Lab 10 Material - October 30th, 2008

Files under


figleaf is a code coverage recording and analysis tool. Basically, it "watches" Python execute code, records which lines are executed, and then annotates your program with the results.

(I installed it on arctic; you'll need to do source ~ctb/python-env.csh to be able to run it.)

Basic usage: to record,

figleaf <program> <arguments>

To annotate,


So, for example, try running


and then


Now open the 'html/index.html' file in your browser to see what lines of code were executed.

Coverage info is saved in the file .figleaf, and automatically aggregated; to start fresh, rm this file.

Now try running

rm .figleaf
figleaf 0 0
figleaf2html -d html-0


rm .figleaf figleaf 1 0 figleaf2html -d html-1


rm .figleaf figleaf 1 1 figleaf2html -d html-2

and look at the various differences. (The -d flag specifies what output directory to use for the annotation output.)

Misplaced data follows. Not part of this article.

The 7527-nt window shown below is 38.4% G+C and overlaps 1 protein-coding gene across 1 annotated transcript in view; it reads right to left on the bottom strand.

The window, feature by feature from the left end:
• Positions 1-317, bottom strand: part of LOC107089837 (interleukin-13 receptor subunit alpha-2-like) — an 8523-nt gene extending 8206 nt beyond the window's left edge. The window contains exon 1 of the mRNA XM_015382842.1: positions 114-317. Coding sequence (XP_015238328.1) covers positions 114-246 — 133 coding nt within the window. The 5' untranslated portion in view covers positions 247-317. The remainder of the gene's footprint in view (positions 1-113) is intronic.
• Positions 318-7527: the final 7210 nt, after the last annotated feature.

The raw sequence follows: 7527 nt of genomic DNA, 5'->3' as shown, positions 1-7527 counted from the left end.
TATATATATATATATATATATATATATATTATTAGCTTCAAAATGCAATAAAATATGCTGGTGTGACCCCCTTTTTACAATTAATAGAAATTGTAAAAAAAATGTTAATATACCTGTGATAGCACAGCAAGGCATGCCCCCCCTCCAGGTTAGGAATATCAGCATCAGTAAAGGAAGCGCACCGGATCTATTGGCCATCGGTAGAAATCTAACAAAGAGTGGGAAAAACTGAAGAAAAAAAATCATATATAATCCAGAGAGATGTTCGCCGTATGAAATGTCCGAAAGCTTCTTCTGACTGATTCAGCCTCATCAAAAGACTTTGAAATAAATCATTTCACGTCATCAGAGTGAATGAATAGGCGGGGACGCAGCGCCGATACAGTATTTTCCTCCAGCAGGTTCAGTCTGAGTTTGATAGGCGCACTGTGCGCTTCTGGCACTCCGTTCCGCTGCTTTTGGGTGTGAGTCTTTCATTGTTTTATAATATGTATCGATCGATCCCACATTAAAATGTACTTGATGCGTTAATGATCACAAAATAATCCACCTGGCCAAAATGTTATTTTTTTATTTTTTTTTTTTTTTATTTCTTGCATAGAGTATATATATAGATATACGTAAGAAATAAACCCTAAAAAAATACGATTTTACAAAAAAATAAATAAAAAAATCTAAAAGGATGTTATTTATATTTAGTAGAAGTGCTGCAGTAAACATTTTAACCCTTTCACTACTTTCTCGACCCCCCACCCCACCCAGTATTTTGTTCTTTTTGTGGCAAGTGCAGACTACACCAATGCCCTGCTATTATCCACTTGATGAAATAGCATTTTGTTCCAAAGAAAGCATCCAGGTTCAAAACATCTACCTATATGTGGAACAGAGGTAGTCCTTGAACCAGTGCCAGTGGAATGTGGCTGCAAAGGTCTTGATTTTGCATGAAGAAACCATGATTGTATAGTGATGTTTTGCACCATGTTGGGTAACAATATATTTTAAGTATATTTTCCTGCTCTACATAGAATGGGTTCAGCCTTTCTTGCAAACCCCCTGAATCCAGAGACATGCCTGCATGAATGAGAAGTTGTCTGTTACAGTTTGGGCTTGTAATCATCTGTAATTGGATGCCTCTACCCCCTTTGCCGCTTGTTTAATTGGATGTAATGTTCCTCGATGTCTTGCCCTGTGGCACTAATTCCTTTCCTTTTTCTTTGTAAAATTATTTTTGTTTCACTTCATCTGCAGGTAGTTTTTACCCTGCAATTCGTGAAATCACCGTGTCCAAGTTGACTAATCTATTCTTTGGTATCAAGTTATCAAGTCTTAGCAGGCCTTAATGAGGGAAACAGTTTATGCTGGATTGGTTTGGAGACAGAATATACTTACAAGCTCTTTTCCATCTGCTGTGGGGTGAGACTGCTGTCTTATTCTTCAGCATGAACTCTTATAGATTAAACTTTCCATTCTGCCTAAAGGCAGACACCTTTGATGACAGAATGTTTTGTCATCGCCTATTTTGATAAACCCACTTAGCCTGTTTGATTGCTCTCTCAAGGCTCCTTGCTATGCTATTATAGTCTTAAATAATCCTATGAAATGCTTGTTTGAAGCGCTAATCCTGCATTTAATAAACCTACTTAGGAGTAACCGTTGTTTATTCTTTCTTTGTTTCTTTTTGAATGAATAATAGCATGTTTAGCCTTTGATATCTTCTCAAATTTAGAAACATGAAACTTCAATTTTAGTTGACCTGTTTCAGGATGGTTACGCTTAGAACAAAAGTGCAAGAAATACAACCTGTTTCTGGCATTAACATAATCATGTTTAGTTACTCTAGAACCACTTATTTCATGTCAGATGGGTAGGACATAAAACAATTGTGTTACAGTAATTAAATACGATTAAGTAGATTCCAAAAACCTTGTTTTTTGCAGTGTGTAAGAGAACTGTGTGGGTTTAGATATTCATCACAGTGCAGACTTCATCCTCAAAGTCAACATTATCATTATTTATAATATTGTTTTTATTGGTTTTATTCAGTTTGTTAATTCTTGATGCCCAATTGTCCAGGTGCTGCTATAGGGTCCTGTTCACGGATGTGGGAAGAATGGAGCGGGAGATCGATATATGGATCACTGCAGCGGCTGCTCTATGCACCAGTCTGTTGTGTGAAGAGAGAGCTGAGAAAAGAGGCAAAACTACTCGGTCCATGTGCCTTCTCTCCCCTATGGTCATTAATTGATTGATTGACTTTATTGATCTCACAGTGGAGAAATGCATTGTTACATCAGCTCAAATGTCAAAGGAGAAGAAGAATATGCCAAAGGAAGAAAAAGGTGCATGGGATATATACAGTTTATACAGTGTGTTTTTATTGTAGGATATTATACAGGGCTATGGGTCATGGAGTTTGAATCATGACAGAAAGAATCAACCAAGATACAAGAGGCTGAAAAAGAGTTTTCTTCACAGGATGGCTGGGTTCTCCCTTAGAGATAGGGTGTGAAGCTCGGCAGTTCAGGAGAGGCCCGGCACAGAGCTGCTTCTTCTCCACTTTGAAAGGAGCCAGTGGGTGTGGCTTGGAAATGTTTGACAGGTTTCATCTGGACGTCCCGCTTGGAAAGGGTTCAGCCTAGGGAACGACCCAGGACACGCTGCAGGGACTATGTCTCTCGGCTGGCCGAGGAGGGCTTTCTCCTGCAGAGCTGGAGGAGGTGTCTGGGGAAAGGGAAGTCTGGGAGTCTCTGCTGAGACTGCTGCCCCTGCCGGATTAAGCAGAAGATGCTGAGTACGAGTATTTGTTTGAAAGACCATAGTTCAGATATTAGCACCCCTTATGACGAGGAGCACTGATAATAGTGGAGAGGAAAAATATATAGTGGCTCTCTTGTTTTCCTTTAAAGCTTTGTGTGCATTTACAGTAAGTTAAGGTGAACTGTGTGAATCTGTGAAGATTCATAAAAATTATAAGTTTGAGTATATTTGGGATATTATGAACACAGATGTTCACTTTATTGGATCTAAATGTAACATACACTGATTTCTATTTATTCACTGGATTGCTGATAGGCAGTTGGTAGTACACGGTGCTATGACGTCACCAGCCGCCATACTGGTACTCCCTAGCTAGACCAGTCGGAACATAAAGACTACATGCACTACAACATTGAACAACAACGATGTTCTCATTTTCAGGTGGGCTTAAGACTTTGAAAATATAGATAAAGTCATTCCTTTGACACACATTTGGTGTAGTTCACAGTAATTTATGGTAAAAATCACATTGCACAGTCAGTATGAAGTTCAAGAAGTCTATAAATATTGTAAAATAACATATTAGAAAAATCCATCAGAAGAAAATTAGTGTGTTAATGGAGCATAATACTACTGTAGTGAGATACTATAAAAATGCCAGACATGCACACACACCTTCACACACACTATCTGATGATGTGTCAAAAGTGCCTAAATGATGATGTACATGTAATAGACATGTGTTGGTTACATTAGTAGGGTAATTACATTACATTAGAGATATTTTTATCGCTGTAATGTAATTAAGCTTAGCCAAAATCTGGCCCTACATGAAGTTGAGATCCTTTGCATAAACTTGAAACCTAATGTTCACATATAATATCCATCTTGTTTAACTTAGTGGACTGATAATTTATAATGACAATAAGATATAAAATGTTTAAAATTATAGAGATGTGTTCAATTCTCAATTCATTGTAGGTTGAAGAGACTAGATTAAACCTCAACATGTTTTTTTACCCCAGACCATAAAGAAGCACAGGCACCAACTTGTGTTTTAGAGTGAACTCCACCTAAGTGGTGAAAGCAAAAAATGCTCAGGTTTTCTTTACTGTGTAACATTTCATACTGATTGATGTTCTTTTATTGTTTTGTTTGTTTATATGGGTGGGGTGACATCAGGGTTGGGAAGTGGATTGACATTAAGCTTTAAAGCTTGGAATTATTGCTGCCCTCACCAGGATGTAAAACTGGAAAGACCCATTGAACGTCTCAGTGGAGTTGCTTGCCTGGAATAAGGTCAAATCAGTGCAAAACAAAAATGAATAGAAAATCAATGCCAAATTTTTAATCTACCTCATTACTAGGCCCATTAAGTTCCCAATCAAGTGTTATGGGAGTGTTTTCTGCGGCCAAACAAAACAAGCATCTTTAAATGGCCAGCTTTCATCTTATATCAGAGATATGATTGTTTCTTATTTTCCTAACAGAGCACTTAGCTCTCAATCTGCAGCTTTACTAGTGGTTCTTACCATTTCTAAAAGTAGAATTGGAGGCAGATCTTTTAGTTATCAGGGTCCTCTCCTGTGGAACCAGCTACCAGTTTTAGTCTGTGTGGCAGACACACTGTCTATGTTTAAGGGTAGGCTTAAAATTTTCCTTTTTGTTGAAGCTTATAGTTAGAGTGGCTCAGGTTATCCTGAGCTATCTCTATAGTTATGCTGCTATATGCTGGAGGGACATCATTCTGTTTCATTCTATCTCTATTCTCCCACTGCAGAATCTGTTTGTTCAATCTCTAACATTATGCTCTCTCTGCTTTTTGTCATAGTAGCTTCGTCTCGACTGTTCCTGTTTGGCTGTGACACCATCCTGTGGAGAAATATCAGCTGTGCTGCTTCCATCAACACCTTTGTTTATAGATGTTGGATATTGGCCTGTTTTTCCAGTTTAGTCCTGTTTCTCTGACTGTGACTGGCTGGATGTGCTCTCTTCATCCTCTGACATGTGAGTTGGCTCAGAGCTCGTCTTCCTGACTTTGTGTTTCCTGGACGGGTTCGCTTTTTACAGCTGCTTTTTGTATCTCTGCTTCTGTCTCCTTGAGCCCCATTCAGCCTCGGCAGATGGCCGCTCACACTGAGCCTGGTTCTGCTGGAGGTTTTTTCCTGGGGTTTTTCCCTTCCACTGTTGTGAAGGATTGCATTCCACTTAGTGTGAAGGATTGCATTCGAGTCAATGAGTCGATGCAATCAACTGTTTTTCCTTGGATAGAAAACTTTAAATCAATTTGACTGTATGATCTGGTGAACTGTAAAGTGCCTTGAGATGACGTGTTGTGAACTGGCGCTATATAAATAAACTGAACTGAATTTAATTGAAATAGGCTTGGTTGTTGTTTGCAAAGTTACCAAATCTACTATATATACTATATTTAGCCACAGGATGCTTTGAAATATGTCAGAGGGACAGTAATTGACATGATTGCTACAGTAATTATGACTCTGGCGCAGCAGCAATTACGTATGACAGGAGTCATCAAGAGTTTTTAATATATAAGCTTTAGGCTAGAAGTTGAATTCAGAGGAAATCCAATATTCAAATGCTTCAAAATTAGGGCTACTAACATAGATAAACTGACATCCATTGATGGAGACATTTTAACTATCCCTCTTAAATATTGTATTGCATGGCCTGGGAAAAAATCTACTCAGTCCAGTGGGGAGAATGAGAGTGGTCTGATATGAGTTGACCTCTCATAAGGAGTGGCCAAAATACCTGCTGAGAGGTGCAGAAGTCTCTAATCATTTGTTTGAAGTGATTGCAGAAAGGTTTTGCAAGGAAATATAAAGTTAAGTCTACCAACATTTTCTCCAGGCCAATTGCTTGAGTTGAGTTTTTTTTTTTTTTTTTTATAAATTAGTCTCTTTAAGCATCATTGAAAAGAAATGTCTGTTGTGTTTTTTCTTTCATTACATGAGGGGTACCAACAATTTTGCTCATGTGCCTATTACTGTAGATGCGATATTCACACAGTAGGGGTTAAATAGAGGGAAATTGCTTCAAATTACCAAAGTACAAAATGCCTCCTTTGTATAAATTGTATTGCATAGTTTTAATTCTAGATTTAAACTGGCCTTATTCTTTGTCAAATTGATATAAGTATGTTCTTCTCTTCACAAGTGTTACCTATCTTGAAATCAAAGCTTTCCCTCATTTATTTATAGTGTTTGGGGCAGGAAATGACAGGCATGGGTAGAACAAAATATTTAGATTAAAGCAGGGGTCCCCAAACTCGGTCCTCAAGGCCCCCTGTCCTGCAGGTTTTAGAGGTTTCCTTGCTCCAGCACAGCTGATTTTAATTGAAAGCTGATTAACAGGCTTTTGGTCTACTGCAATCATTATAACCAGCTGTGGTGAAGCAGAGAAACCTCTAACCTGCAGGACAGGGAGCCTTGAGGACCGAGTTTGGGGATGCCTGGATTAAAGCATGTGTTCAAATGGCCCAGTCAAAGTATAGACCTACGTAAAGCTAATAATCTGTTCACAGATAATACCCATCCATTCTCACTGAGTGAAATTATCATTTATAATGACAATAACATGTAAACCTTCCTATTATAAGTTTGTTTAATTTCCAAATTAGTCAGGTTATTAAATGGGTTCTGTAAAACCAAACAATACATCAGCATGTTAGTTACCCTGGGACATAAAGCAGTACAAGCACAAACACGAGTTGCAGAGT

Coverage analysis is a useful way to target your testing efforts: code that is not executed by any tests is, by definition, untested... You'll see more about this in the next few weeks.

CSS (Cascading Style Sheets)

(a.k.a. the Shortest Introduction to CSS You'll Ever Have)

content (HTML) vs presentation (CSS) vs behavior (JavaScript)

HTML documents consist of head and body:



The body contains the page content and is what is shown; the head contains information about the page, including things like title:

<title>this is my page title</title>

and CSS stylesheets to apply to this document:

<link rel="stylesheet" type="text/css" href="style.css">

We'll play around with the example 'example.html' and 'style.css' in the lab-10/ files directory a bit.

The book "The Ultimate CSS Reference" (Olsson & O'Brien) is very good: see

Personally I recommend using, the Open Source Web Design site, as a source for basic CSS styles. (Be careful of their licenses tho.)